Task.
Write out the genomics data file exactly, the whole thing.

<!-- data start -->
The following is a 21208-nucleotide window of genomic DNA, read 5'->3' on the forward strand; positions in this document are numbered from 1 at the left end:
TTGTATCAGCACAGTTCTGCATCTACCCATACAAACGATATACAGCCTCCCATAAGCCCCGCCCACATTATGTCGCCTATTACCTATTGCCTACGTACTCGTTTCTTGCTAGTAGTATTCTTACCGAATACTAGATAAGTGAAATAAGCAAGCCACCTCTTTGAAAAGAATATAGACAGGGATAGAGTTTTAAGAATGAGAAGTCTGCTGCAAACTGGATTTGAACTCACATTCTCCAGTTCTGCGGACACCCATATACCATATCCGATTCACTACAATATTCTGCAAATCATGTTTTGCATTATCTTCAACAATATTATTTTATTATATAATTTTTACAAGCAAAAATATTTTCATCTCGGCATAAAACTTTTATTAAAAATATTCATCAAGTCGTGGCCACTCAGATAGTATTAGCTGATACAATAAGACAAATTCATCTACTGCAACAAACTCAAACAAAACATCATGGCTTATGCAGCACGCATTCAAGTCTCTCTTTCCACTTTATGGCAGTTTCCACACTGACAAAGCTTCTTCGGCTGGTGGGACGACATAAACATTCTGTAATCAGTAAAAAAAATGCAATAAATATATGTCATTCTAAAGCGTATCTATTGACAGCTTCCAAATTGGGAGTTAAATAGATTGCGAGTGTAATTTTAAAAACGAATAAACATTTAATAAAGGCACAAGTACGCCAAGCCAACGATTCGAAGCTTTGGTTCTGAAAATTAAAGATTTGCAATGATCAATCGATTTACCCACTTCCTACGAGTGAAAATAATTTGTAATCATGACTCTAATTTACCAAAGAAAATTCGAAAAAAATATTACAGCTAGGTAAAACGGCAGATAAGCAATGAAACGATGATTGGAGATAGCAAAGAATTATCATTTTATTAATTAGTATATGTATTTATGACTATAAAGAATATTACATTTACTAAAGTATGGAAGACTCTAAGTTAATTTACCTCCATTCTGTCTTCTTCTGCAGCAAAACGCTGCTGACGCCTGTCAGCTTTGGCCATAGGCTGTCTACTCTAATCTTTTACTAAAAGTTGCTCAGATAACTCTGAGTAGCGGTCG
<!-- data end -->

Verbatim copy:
The following is a 21208-nucleotide window of genomic DNA, read 5'->3' on the forward strand; positions in this document are numbered from 1 at the left end:
TTGTATCAGCACAGTTCTGCATCTACCCATACAAACGATATACAGCCTCCCATAAGCCCCGCCCACATTATGTCGCCTATTACCTATTGCCTACGTACTCGTTTCTTGCTAGTAGTATTCTTACCGAATACTAGATAAGTGAAATAAGCAAGCCACCTCTTTGAAAAGAATATAGACAGGGATAGAGTTTTAAGAATGAGAAGTCTGCTGCAAACTGGATTTGAACTCACATTCTCCAGTTCTGCGGACACCCATATACCATATCCGATTCACTACAATATTCTGCAAATCATGTTTTGCATTATCTTCAACAATATTATTTTATTATATAATTTTTACAAGCAAAAATATTTTCATCTCGGCATAAAACTTTTATTAAAAATATTCATCAAGTCGTGGCCACTCAGATAGTATTAGCTGATACAATAAGACAAATTCATCTACTGCAACAAACTCAAACAAAACATCATGGCTTATGCAGCACGCATTCAAGTCTCTCTTTCCACTTTATGGCAGTTTCCACACTGACAAAGCTTCTTCGGCTGGTGGGACGACATAAACATTCTGTAATCAGTAAAAAAAATGCAATAAATATATGTCATTCTAAAGCGTATCTATTGACAGCTTCCAAATTGGGAGTTAAATAGATTGCGAGTGTAATTTTAAAAACGAATAAACATTTAATAAAGGCACAAGTACGCCAAGCCAACGATTCGAAGCTTTGGTTCTGAAAATTAAAGATTTGCAATGATCAATCGATTTACCCACTTCCTACGAGTGAAAATAATTTGTAATCATGACTCTAATTTACCAAAGAAAATTCGAAAAAAATATTACAGCTAGGTAAAACGGCAGATAAGCAATGAAACGATGATTGGAGATAGCAAAGAATTATCATTTTATTAATTAGTATATGTATTTATGACTATAAAGAATATTACATTTACTAAAGTATGGAAGACTCTAAGTTAATTTACCTCCATTCTGTCTTCTTCTGCAGCAAAACGCTGCTGACGCCTGTCAGCTTTGGCCATAGGCTGTCTACTCTAATCTTTTACTAAAAGTTGCTCAGATAACTCTGAGTAGCGGTCG